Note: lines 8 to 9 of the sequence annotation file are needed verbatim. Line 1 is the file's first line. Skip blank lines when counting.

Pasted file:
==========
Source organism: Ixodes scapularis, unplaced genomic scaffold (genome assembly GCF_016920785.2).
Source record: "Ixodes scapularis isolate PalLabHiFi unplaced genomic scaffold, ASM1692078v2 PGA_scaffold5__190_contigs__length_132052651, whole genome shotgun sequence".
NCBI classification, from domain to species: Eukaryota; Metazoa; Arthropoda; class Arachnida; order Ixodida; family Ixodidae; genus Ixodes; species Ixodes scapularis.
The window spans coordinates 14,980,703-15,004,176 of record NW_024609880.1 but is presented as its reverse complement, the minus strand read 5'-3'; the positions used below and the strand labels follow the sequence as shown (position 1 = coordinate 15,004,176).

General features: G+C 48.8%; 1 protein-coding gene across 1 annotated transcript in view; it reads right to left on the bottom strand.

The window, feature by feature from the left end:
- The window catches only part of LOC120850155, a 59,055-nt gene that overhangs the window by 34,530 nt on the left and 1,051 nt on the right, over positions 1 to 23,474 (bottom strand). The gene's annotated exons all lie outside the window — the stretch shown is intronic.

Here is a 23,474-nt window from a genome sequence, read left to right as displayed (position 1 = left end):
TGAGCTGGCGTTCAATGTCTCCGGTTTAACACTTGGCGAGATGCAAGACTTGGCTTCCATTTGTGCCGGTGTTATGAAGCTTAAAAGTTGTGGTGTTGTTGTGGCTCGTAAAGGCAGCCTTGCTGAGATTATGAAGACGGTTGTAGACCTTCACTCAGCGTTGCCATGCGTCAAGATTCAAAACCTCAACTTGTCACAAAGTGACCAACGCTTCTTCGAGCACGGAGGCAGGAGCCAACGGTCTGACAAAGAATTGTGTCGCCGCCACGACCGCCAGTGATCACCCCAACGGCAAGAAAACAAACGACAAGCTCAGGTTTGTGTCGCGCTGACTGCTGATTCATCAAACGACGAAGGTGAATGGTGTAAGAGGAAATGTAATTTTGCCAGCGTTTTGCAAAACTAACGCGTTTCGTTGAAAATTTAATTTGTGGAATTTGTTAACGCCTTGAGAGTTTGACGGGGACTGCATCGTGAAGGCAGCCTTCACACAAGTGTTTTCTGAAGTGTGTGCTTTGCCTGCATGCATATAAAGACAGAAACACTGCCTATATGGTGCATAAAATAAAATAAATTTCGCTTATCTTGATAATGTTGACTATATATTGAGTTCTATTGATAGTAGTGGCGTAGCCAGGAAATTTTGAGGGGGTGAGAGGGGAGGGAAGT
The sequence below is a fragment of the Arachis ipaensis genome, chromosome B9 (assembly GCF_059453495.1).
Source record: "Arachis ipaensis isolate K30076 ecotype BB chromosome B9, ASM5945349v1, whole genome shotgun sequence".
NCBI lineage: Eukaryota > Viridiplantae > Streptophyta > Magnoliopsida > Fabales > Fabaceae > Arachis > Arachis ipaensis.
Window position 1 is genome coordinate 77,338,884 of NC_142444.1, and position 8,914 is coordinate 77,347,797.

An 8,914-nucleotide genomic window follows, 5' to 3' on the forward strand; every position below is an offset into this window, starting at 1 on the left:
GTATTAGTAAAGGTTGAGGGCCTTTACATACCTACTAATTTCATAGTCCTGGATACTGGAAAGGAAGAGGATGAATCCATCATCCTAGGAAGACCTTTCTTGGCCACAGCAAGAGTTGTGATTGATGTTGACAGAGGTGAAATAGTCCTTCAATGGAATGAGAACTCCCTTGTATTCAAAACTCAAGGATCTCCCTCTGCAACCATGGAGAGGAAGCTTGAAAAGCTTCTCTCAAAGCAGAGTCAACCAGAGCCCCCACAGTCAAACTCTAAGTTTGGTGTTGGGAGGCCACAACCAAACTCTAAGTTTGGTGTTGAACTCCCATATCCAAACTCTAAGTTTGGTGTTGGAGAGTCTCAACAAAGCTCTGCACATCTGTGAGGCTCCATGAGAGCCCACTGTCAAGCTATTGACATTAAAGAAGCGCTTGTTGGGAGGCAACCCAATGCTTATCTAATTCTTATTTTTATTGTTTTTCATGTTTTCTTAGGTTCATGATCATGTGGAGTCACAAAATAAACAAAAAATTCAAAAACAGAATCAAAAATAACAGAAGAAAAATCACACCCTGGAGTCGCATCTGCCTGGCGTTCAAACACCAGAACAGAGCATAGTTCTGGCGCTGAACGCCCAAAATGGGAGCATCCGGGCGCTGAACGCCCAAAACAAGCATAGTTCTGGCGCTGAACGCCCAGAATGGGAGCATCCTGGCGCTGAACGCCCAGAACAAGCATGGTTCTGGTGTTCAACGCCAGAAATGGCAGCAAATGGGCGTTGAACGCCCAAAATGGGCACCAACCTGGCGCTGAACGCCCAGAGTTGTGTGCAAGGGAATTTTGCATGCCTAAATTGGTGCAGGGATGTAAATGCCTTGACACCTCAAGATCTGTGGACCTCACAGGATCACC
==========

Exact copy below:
Here is a 23,474-nt window from a genome sequence, read left to right as displayed (position 1 = left end):
TGAGCTGGCGTTCAATGTCTCCGGTTTAACACTTGGCGAGATGCAAGACTTGGCTTCCATTTGTGCCGGTGTTATGAAGCTTAAAAGTTGTGGTGTTGTTGTGGCTCGTAAAGGCAGCCTTGCTGAGATTATGAAGACGGTTGTAGACCTTCACTCAGCGTTGCCATGCGTCAAGATTCAAAACCTCAACTTGTCACAAAGTGACCAACGCTTCTTCGAGCACGGAGGCAGGAGCCAACGGTCTGACAAAGAATTGTGTCGCCGCCACGACCGCCAGTGATCACCCCAACGGCAAGAAAACAAACGACAAGCTCAGGTTTGTGTCGCGCTGACTGCTGATTCATCAAACGACGAAGGTGAATGGTGTAAGAGGAAATGTAATTTTGCCAGCGTTTTGCAAAACTAACGCGTTTCGTTGAAAATTTAATTTGTGGAATTTGTTAACGCCTTGAGAGTTTGACGGGGACTGCATCGTGAAGGCAGCCTTCACACAAGTGTTTTCTGAAGTGTGTGCTTTGCCTGCATGCATATAAAGACAGAAACACTGCCTATATGGTGCATAAAATAAAATAAATTTCGCTTATCTTGATAATGTTGACTATATATTGAGTTCTATTGATAGTAGTGGCGTAGCCAGGAAATTTTGAGGGGGTGAGAGGGGAGGGAAGT